Role Models: Indigo Girls

Videos by American Songwriter

Videos by American Songwriter

It’s a been a long time since their 1987 release, Strange Fire, and the Indigo Girls are at it again. Their latest project, Poseidon and the Bitter Bug, is another fiery collection of songs featuring the familiar stamp of the duo’s harmonies and lyrical imagery. Amy Ray and Emily Saliers recently took time to share some of their songwriting history with us.







It’s a been a long time since their 1987 release, Strange Fire, and the Indigo Girls are at it again. Their latest project, Poseidon and the Bitter Bug, is another fiery collection of songs featuring the familiar stamp of the duo’s harmonies and lyrical imagery. Amy Ray and Emily Saliers recently took time to share some of their songwriting history with us.

After 20 years, you’re indie artists again. Does this mean more freedom for your songwriting?
Amy Ray: We’ve always had creative freedom, but this allows us more control of the business part of the music. We call the shots, and that’s important.

Emily Saliers: We’ve always been free to write what we chose. But, now, the ball’s completely in our court. No more empty promises about promotion, or lack of motivation by a label.

Which artists have influenced you the most?
ES: For songwriting, Joni Mitchell. I’ve also been heavily inspired by Jackson Browne, Stevie Wonder and Public Enemy. And, Beyonce; her talent is stunning.

AR: That’s hard to narrow down, but I’d have to say Danielle Howell, 1945, Joe Strummer, The Crush, to name a few.

Tell us about your upcoming release, Poseidon and the Bitter Bug.
ES: We worked with producer, Mitchell Froom, again. The recording is two discs, one done with the band and one made acoustically with just me and Amy, and Alison Brown, on a couple of tracks. We made the band CD in just 3 ½ weeks, cutting all 10 songs with the rhythm section in four days. A whirlwind, but I think the pace captured freshness and immediacy.

AR: There’s such freedom working with Mitchell. He takes a unique approach to each song, bringing maturity to every piece.

Where’d the title come from?
ES: Mitchell came up with the title as a joke, but we liked it. “Bitter Bug” is from [the song] “Second Time Around” and “Poseidon” is from “Fleet of Hope.” It was cool using lyrics from both songs and then putting them together.

What was the most challenging part of the project?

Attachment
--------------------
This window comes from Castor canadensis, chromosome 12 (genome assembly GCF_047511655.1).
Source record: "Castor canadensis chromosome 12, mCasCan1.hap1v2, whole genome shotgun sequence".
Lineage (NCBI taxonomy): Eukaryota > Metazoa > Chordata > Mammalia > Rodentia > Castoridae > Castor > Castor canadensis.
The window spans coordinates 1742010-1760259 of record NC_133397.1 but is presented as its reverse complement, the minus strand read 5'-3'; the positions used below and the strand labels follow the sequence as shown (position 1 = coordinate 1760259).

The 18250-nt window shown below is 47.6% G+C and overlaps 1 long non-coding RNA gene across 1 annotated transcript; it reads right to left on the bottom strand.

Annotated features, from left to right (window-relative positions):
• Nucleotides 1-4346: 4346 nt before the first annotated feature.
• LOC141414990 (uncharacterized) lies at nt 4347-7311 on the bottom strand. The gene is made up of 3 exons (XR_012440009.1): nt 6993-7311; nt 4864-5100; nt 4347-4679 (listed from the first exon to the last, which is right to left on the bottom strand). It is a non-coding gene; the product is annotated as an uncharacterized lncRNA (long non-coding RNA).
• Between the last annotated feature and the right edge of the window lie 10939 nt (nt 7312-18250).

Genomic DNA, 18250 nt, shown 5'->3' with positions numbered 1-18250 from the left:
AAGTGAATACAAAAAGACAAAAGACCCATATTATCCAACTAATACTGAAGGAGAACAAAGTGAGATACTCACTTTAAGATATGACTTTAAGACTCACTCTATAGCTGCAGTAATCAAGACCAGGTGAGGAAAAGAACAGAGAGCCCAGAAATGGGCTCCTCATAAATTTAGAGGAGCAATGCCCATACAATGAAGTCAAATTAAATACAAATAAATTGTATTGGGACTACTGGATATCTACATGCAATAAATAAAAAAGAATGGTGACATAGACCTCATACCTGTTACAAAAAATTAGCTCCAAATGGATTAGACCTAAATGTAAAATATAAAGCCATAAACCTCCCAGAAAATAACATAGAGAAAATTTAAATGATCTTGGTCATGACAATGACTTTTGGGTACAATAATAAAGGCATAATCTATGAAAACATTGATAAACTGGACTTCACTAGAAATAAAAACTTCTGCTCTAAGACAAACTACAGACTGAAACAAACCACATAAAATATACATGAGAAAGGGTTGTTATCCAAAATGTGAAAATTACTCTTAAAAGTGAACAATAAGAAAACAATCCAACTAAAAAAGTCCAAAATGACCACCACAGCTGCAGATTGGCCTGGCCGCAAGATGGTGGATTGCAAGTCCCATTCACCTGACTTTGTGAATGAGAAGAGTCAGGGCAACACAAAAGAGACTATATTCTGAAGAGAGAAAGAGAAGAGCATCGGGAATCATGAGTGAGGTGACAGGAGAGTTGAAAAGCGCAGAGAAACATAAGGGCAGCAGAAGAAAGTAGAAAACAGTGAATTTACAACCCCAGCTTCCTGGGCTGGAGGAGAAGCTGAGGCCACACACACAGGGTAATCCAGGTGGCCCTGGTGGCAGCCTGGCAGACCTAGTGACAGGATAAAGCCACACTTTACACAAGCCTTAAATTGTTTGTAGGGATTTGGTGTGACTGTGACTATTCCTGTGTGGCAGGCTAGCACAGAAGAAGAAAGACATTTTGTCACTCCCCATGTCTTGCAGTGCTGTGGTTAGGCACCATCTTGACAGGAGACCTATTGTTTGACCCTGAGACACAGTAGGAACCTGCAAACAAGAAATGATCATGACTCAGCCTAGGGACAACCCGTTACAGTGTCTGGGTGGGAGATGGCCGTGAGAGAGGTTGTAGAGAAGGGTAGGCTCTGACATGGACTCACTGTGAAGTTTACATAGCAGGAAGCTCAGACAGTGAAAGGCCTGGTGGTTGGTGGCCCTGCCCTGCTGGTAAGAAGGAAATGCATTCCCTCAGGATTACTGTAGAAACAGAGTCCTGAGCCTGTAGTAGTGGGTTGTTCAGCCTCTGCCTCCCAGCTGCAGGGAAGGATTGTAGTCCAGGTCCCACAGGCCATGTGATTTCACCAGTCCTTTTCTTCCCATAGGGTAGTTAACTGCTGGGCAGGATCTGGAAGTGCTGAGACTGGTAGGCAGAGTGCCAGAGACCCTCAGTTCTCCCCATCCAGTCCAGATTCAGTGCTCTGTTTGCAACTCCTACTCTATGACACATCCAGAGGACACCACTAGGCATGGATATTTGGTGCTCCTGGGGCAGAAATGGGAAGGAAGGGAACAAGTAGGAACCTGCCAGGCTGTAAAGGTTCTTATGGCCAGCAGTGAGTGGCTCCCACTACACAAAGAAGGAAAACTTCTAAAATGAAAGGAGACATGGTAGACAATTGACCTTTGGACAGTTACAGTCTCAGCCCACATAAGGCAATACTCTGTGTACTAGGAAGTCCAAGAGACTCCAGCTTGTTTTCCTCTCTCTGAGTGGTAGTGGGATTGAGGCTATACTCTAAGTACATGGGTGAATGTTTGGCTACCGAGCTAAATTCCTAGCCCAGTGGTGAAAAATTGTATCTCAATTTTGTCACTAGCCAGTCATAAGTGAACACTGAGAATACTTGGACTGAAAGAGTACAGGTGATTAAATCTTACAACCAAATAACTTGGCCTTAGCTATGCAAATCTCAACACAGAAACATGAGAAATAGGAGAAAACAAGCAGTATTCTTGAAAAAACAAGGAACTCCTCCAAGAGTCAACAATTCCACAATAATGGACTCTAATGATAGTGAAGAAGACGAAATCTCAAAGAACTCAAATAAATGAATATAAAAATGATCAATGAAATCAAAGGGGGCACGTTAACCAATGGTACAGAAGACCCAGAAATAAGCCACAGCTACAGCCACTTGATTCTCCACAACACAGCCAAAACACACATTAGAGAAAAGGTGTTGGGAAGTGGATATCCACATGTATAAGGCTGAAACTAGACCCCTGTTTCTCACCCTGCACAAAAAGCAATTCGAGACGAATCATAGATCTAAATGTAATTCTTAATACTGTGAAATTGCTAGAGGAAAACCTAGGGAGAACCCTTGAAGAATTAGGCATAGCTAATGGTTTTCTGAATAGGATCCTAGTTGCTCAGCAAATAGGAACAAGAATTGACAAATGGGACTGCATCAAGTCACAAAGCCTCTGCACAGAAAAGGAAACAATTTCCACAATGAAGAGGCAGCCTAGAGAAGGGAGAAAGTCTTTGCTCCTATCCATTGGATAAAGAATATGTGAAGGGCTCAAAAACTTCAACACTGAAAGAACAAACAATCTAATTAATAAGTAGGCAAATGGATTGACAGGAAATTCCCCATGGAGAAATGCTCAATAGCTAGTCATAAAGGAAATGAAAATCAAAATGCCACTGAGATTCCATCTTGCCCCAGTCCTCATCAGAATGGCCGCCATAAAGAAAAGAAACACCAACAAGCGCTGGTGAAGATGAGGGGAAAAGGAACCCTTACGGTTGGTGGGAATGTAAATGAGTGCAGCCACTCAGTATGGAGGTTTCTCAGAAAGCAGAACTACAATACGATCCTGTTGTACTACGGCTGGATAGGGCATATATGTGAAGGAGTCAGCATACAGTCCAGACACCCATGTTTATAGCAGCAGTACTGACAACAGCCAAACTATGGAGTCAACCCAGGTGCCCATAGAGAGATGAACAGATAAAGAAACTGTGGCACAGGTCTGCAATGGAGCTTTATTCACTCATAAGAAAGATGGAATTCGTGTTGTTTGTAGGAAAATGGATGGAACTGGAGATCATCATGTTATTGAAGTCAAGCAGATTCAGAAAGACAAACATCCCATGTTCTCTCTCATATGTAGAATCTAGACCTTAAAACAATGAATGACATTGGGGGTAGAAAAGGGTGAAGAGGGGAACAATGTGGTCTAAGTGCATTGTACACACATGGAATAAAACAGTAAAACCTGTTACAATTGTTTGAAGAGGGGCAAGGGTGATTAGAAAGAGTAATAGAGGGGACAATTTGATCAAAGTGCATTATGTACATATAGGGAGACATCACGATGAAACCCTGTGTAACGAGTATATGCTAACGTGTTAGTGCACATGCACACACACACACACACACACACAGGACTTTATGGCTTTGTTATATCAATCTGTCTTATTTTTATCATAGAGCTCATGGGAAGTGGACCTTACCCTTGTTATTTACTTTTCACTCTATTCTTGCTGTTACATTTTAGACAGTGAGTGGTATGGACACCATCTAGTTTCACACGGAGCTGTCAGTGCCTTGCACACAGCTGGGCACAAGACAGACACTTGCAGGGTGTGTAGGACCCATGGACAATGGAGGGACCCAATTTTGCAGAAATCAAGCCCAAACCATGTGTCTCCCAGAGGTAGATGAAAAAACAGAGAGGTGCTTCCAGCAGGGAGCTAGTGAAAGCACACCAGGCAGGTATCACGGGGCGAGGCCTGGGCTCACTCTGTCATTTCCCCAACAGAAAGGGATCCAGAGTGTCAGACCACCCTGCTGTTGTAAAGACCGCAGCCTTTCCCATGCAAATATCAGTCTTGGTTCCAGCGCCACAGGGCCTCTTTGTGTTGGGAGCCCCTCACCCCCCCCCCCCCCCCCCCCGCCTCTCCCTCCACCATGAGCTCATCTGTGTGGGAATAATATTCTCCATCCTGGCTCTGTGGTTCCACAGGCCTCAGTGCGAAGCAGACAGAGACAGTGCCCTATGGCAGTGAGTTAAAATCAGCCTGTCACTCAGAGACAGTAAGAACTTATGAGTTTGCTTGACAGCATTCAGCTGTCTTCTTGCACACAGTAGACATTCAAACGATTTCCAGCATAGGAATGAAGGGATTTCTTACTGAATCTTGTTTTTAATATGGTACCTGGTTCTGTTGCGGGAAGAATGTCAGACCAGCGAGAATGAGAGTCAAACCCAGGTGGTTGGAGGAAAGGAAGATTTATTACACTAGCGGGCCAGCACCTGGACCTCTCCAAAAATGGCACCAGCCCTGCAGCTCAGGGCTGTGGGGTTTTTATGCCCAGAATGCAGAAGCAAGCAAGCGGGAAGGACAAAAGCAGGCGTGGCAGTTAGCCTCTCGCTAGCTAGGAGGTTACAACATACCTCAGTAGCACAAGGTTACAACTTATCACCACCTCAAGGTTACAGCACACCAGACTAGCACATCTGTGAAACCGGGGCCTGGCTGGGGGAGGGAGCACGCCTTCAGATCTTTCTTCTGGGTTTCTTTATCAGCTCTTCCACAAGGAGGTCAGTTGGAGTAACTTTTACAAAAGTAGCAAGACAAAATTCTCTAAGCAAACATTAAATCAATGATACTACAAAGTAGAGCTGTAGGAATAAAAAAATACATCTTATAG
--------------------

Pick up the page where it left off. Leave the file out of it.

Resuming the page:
AR: Vocals; staying in tune. Also, being “present” everyday; remaining in that creative “space,” and keeping up with the pace.

ES: Writing the songs; I had terrible writer’s block this time. Also, mixing and determining levels and eq’s without second-guessing ourselves.

There is a great deal of spiritual overtones in much of your songwriting. How does religion play in to your music?
AR: I majored in Religion. In my younger days, it was used more symbolically; metaphorically. Now, it takes on a more specific role.

ES: I think of the Bible not only as a sacred text, but one full of rich imagery and story. I consider matters of faith a good bit, and that definitely shows up in the songs.

Which one of you is the better songwriter, lyrically speaking?
ES: I think we’re equal as writers, but portray individual strengths. I really like Amy’s songs and feel grateful to explore two musical lives.

AR: We’re very different. I’m very personal in my approach, and enjoy working with melodies. Emily is more advanced lyrically, and that stretches me.

What advice would you give today’s aspiring songwriters and artists?
ES: Make any kind of music you want, and make it for the fun of it. Immerse yourself in musical opportunities. Make a CD and share your music.

AR: Write, write, write! But, take a disciplined approach; don’t just wait for the “moment to hit you.”


The Indigo Girls’ Poseidon and the Bitter Bug is available March 24 on their very own IG Recordings and via Vanguard Distribution.


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